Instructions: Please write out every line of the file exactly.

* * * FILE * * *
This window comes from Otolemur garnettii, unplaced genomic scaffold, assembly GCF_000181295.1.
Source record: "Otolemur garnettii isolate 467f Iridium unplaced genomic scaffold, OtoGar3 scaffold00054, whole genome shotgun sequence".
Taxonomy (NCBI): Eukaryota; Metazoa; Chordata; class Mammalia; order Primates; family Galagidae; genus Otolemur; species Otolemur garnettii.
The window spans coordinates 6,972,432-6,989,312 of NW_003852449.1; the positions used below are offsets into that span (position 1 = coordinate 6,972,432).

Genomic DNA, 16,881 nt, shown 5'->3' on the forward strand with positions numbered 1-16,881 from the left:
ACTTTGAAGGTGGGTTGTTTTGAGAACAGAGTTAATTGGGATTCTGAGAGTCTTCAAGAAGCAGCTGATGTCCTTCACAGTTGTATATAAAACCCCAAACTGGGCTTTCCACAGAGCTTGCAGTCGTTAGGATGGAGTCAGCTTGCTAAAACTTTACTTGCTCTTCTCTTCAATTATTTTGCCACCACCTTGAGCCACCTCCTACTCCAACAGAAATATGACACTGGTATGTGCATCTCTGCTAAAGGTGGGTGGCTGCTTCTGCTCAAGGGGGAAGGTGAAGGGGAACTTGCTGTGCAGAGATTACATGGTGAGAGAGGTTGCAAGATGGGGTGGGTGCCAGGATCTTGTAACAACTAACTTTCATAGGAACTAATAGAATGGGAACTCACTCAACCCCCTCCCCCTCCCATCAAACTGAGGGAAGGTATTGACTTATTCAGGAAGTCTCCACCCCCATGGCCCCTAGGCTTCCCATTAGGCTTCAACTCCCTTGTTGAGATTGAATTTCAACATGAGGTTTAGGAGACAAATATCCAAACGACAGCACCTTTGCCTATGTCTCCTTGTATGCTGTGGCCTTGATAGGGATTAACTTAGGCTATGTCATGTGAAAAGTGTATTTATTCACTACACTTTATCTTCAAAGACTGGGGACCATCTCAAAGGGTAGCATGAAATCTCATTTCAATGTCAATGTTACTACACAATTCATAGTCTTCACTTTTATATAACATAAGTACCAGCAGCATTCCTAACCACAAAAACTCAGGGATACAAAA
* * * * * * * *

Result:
This window comes from Otolemur garnettii, unplaced genomic scaffold, assembly GCF_000181295.1.
Source record: "Otolemur garnettii isolate 467f Iridium unplaced genomic scaffold, OtoGar3 scaffold00054, whole genome shotgun sequence".
Taxonomy (NCBI): Eukaryota; Metazoa; Chordata; class Mammalia; order Primates; family Galagidae; genus Otolemur; species Otolemur garnettii.
The window spans coordinates 6,972,432-6,989,312 of NW_003852449.1; the positions used below are offsets into that span (position 1 = coordinate 6,972,432).

Genomic DNA, 16,881 nt, shown 5'->3' on the forward strand with positions numbered 1-16,881 from the left:
ACTTTGAAGGTGGGTTGTTTTGAGAACAGAGTTAATTGGGATTCTGAGAGTCTTCAAGAAGCAGCTGATGTCCTTCACAGTTGTATATAAAACCCCAAACTGGGCTTTCCACAGAGCTTGCAGTCGTTAGGATGGAGTCAGCTTGCTAAAACTTTACTTGCTCTTCTCTTCAATTATTTTGCCACCACCTTGAGCCACCTCCTACTCCAACAGAAATATGACACTGGTATGTGCATCTCTGCTAAAGGTGGGTGGCTGCTTCTGCTCAAGGGGGAAGGTGAAGGGGAACTTGCTGTGCAGAGATTACATGGTGAGAGAGGTTGCAAGATGGGGTGGGTGCCAGGATCTTGTAACAACTAACTTTCATAGGAACTAATAGAATGGGAACTCACTCAACCCCCTCCCCCTCCCATCAAACTGAGGGAAGGTATTGACTTATTCAGGAAGTCTCCACCCCCATGGCCCCTAGGCTTCCCATTAGGCTTCAACTCCCTTGTTGAGATTGAATTTCAACATGAGGTTTAGGAGACAAATATCCAAACGACAGCACCTTTGCCTATGTCTCCTTGTATGCTGTGGCCTTGATAGGGATTAACTTAGGCTATGTCATGTGAAAAGTGTATTTATTCACTACACTTTATCTTCAAAGACTGGGGACCATCTCAAAGGGTAGCATGAAATCTCATTTCAATGTCAATGTTACTACACAATTCATAGTCTTCACTTTTATATAACATAAGTACCAGCAGCATTCCTAACCACAAAAACTCAGGGATACAAAA